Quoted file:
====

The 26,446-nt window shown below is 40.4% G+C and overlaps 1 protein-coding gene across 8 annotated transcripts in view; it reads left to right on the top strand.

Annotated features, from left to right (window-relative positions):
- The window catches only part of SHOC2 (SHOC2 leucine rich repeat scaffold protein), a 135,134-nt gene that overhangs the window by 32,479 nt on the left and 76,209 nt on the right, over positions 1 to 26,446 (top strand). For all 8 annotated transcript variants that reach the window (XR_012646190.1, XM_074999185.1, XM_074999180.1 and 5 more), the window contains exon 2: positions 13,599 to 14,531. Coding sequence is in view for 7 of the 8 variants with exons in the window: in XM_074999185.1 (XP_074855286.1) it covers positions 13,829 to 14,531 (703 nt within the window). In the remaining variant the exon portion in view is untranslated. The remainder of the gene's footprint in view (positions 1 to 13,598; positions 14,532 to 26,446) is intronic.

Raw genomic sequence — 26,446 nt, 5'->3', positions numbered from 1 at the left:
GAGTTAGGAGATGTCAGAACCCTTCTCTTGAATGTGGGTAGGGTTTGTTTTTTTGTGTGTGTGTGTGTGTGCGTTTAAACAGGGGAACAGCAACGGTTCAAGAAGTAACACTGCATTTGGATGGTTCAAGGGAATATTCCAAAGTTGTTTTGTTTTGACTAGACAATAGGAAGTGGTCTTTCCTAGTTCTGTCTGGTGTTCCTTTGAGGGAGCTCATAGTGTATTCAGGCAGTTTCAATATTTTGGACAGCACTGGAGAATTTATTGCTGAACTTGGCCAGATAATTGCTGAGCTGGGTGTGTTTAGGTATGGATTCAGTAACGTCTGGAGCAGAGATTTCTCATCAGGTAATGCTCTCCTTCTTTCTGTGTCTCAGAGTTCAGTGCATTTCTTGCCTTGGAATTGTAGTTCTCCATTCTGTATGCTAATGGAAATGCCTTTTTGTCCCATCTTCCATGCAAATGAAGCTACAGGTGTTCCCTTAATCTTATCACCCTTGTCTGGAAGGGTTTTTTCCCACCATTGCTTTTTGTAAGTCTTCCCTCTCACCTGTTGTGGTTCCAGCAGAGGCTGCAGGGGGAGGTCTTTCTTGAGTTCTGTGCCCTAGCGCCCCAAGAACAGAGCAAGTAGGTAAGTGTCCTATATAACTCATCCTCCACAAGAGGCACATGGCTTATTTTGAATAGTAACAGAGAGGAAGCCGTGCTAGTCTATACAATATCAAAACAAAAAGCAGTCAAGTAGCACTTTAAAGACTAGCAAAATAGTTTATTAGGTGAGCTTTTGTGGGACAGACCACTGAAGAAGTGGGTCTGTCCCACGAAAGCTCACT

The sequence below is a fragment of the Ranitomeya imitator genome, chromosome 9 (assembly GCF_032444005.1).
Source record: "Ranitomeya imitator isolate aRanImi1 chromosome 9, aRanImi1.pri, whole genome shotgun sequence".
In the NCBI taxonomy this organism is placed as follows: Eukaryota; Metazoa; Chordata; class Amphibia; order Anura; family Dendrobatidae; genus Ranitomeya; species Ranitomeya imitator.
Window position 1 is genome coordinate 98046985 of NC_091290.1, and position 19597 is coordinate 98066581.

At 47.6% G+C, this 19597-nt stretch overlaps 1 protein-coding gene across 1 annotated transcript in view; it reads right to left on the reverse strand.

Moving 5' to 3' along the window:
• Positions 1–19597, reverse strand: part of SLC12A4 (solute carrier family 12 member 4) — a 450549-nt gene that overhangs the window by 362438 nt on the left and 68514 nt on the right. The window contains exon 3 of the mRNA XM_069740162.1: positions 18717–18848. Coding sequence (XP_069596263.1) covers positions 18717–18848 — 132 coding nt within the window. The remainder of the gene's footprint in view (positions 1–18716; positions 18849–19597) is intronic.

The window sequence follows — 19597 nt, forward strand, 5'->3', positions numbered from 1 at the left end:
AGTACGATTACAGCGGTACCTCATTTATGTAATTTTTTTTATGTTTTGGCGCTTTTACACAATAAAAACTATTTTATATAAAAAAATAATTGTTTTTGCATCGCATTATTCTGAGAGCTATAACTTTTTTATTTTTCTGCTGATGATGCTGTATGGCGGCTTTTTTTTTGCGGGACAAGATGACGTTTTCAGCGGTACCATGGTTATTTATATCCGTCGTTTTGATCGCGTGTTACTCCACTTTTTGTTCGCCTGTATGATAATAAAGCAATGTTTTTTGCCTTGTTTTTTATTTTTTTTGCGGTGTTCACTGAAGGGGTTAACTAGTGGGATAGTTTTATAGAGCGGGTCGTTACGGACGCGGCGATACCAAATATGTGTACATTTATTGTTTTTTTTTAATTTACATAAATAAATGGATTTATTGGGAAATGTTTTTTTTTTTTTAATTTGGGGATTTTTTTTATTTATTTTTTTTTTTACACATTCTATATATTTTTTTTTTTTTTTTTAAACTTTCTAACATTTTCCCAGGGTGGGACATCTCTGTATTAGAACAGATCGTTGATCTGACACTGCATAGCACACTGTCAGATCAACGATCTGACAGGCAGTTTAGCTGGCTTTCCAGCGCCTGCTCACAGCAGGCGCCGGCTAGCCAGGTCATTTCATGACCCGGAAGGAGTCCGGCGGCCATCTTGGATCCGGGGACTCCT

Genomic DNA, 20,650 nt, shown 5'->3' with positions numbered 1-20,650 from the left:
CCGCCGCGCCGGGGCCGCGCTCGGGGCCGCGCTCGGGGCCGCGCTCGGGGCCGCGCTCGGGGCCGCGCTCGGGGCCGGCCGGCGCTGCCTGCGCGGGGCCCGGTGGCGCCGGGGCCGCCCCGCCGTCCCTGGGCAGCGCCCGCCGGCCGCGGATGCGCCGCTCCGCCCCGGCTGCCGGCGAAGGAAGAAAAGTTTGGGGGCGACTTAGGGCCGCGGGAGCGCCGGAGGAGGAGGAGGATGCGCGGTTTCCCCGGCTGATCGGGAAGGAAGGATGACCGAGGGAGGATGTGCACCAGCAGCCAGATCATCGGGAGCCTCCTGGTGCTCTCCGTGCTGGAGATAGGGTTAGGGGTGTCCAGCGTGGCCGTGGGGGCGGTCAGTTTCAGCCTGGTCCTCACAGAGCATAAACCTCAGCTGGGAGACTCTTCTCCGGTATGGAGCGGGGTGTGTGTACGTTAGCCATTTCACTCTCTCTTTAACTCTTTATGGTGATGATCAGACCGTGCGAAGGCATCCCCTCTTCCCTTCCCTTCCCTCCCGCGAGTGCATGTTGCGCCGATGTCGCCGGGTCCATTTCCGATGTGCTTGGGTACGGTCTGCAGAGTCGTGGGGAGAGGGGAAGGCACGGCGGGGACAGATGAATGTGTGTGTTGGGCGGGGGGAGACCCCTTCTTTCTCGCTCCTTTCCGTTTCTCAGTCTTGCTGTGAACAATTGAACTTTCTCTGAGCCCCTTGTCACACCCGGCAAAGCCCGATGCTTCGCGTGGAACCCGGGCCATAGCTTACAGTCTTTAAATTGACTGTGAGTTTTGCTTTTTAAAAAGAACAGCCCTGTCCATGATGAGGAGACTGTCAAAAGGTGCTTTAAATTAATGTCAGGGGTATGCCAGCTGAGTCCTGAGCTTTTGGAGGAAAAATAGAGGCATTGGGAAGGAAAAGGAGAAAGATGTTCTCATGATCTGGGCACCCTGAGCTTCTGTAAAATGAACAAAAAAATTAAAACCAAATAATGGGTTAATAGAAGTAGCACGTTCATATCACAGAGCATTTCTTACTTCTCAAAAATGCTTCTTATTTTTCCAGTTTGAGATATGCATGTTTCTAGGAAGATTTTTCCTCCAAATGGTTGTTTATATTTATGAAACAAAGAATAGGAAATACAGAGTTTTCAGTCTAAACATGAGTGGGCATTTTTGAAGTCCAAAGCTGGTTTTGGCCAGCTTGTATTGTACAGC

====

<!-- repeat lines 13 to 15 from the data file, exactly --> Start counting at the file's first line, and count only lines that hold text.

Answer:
The window sequence follows — 19597 nt, forward strand, 5'->3', positions numbered from 1 at the left end:
AGTACGATTACAGCGGTACCTCATTTATGTAATTTTTTTTATGTTTTGGCGCTTTTACACAATAAAAACTATTTTATATAAAAAAATAATTGTTTTTGCATCGCATTATTCTGAGAGCTATAACTTTTTTATTTTTCTGCTGATGATGCTGTATGGCGGCTTTTTTTTTGCGGGACAAGATGACGTTTTCAGCGGTACCATGGTTATTTATATCCGTCGTTTTGATCGCGTGTTACTCCACTTTTTGTTCGCCTGTATGATAATAAAGCAATGTTTTTTGCCTTGTTTTTTATTTTTTTTGCGGTGTTCACTGAAGGGGTTAACTAGTGGGATAGTTTTATAGAGCGGGTCGTTACGGACGCGGCGATACCAAATATGTGTACATTTATTGTTTTTTTTTAATTTACATAAATAAATGGATTTATTGGGAAATGTTTTTTTTTTTTTAATTTGGGGATTTTTTTTATTTATTTTTTTTTTTACACATTCTATATATTTTTTTTTTTTTTTTTAAACTTTCTAACATTTTCCCAGGGTGGGACATCTCTGTATTAGAACAGATCGTTGATCTGACACTGCATAGCACACTGTCAGATCAACGATCTGACAGGCAGTTTAGCTGGCTTTCCAGCGCCTGCTCACAGCAGGCGCCGGCTAGCCAGGTCATTTCATGACCCGGAAGGAGTCCGGCGGCCATCTTGGATCCGGGGACTCCT

Genomic DNA, 20,650 nt, shown 5'->3' with positions numbered 1-20,650 from the left: